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Tuesday, 2 October 1906

Senator TRENWITH (Victoria) - The stage that we have reached in the life of this Parliament warrants us in clearing the notice-paper as speedily as we reasonably can. Senator Clemons has in his mind the possibility of some amendment that might perhaps be of advantage, but I submit that, after all, the ballot-paper is a comparatively insignificant consideration in the taking of a referendum.

Senator Clemons - Ballot-papers which have been used in the States have contained much more information than is proposed to be given in this case.

Senator TRENWITH - Then such information has been, if I may so term it, wastefully given. Any information appearing on the face of the ballot-paper cannot be of any practical use to the elector. If he has not been sufficiently informed before the ballot-paper is placed in his hands, he will have very little time for the acquisition of knowledge afterwards. Senator Clemons complained that we had not had this Bill before us for a sufficient length of time to enable us to intelligently consider it. It has been before us for some weeks, and if honorable senators have not been able to intelligently consider it in that time, how can we expect the electors to understand it when its object is explained to them upon a ballot-paper?

Senator Clemons - We want to make the electors' path as easy as possible.

Senator TRENWITH - I submit that any information that could be conveyed by the ballot-paper would not make the understanding of the elector more clear. We must rely upon administration rather than legislation, as far as that is concerned. Provision is made for a statement with regard to the proposed alteration of the law, which is to be made as lucid as possible. Such a statement could not be printed on the ballot-paper. Senator Clemons urges that the ballot-paper should indicate clearly the question upon which the elector is asked to vote. I take it that that object can be accomplished by adopting distinguishing colours for the ballot-papers in respect to different questions submitted to the electors. We can make it clear that a ballot-paper of a certain colour relates to one particular question, and a paper of another colour to another question, and so on, and the elector will not require to read any explanation in order to enable him to understand.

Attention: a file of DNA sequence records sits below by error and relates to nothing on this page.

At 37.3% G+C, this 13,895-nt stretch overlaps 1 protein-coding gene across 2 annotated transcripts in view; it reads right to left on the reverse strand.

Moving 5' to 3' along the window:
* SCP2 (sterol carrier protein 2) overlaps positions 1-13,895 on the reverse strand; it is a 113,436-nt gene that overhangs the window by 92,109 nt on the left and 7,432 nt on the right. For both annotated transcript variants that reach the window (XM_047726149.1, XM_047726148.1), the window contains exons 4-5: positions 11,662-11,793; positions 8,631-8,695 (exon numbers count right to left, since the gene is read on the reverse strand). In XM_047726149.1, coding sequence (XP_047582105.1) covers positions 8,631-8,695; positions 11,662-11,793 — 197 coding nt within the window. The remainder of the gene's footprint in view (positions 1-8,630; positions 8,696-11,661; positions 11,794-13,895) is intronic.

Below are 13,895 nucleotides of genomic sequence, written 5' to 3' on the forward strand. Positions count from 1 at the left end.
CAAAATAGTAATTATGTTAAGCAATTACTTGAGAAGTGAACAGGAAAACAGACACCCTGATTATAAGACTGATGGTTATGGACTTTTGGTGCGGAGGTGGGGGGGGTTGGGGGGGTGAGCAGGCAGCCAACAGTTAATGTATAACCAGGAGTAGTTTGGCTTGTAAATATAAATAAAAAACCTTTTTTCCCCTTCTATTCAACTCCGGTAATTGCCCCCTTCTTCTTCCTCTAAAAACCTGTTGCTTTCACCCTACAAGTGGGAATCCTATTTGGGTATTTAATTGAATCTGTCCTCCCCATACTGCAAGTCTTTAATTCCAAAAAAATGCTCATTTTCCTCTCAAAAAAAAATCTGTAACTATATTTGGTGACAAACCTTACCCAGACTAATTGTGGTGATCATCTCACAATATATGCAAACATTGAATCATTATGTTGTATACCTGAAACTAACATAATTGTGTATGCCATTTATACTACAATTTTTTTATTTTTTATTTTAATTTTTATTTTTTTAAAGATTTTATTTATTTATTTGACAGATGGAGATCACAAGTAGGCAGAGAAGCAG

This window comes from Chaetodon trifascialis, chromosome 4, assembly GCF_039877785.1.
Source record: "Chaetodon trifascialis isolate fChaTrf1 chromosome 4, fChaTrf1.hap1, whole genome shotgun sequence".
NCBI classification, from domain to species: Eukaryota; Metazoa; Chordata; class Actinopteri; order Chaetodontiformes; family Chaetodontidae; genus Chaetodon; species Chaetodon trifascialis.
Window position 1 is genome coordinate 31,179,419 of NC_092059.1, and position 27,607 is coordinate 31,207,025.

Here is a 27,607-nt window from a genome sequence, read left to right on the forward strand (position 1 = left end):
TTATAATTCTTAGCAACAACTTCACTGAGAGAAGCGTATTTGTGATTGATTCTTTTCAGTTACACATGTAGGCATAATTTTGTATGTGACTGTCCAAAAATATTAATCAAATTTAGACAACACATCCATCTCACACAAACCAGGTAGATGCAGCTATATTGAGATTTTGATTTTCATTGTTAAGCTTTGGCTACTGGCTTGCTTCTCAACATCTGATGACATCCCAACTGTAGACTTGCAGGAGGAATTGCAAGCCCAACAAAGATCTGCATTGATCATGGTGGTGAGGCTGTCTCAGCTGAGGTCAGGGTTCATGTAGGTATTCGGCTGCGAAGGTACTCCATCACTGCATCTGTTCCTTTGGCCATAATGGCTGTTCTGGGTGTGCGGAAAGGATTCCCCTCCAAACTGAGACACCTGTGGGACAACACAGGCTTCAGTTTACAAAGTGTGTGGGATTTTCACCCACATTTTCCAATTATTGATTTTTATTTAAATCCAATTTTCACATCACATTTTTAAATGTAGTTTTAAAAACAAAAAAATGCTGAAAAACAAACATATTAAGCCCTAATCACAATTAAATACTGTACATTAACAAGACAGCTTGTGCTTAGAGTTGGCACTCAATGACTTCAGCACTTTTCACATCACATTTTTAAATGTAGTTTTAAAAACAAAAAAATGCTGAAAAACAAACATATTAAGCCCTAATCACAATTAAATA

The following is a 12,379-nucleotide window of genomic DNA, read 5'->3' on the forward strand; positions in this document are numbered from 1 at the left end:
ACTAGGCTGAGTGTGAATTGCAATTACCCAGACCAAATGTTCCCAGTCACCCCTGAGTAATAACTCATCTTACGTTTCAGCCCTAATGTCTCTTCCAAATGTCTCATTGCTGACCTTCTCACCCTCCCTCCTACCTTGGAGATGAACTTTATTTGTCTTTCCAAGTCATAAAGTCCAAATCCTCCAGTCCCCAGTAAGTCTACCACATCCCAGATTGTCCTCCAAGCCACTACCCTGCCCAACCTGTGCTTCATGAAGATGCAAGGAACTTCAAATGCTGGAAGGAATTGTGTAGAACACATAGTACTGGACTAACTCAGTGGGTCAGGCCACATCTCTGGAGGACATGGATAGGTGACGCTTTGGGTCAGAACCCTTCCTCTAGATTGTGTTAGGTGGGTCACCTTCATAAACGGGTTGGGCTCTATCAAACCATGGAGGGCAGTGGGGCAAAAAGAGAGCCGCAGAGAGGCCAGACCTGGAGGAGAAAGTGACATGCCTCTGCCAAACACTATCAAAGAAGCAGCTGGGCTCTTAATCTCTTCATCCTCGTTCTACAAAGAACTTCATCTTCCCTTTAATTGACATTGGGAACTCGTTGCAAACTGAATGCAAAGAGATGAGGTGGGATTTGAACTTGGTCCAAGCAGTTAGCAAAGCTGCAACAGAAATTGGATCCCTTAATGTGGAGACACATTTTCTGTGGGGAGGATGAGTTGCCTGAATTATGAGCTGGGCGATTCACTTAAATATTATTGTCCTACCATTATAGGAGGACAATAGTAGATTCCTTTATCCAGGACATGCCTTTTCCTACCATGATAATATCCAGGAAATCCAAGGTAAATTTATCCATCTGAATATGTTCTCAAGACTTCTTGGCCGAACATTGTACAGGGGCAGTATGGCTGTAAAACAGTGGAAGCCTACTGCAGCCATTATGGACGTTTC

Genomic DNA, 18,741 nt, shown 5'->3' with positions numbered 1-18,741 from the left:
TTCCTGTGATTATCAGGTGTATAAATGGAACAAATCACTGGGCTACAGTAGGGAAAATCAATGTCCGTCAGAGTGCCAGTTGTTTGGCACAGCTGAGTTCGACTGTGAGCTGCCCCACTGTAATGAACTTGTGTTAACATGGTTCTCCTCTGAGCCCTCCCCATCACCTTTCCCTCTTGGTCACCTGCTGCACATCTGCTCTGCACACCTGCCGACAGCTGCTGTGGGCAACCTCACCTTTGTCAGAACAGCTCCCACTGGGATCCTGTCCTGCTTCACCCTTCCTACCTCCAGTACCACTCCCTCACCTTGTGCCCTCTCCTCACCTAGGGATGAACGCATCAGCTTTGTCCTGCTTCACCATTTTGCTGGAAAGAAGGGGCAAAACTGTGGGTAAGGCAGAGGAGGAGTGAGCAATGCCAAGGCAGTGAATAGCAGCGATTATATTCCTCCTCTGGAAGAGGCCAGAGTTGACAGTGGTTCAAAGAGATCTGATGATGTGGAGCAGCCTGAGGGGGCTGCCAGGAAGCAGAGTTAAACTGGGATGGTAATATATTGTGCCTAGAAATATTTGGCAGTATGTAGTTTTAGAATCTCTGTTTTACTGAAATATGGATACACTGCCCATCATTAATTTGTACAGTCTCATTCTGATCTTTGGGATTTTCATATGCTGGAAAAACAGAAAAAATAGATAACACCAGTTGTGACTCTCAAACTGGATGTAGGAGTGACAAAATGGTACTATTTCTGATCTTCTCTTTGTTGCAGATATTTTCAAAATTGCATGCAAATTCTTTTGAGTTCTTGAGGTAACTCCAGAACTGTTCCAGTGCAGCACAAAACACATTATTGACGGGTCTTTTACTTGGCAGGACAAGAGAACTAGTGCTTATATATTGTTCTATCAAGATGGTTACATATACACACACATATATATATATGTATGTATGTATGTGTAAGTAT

Senator Drake - There may be five different ballot-pa;pers, each with a distinctive colour - could the elector be expected to identify each colour with a particular subject ?

Senator TRENWITH - Yes, I think so. I have in my mind two colours which are so deeply impressed upon the minds of the people that no special directions would be required to identify them with the questions to which they are related.

Senator Drake - It would be very unfair to choose for ballot-papers certain colours, which might unduly influence votes.

Senator TRENWITH - I think that we ought to clear the notice-paper of some of the measures that we have been discussing for days and weeks.

Senator Clemons - We have not had this Bill before us for weeks.

Senator Drake - The consideration of a Bill practically begins when the second reading is moved bv the Minister.

Senator TRENWITH - I do not think so. The honorable senator has afforded us conclusive proof that the consideration of certain Bills has, in his case, begun long before the second-reading stage has been reached.

Senator Clemons - That has not been the case with most of the measures that have been before us during the last three weeks.

Senator TRENWITH - Perhaps not. The honorable senator pointed out that there was no special urgency in connexion with this measure. But at this stage in the life of a Parliament, every measure is more or less urgent - that is to say, there is always the danger that something mayhappen to cause a Bill to be included among the slaughtered innocents. It would be disastrous if that were to happen in this case.

Senator Clemons - That cannot possibly happen, if we want to have a referendum at all.

Senator TRENWITH - If the other Bills are of such importance that thev ought to be carried, this Bill becomes as important .as any of them, for the reason that they cannot be put into operation without it. We are now within a few hours of the end of the session. At all events, I hope so: and while I have never urged that we should slum our work, but, on the contrary, have always insisted that we should do everything possible to perfect legislation, still, if the honorable senator can suggest no need for an amendment, there would appear to be no reason for delaying the Bill.

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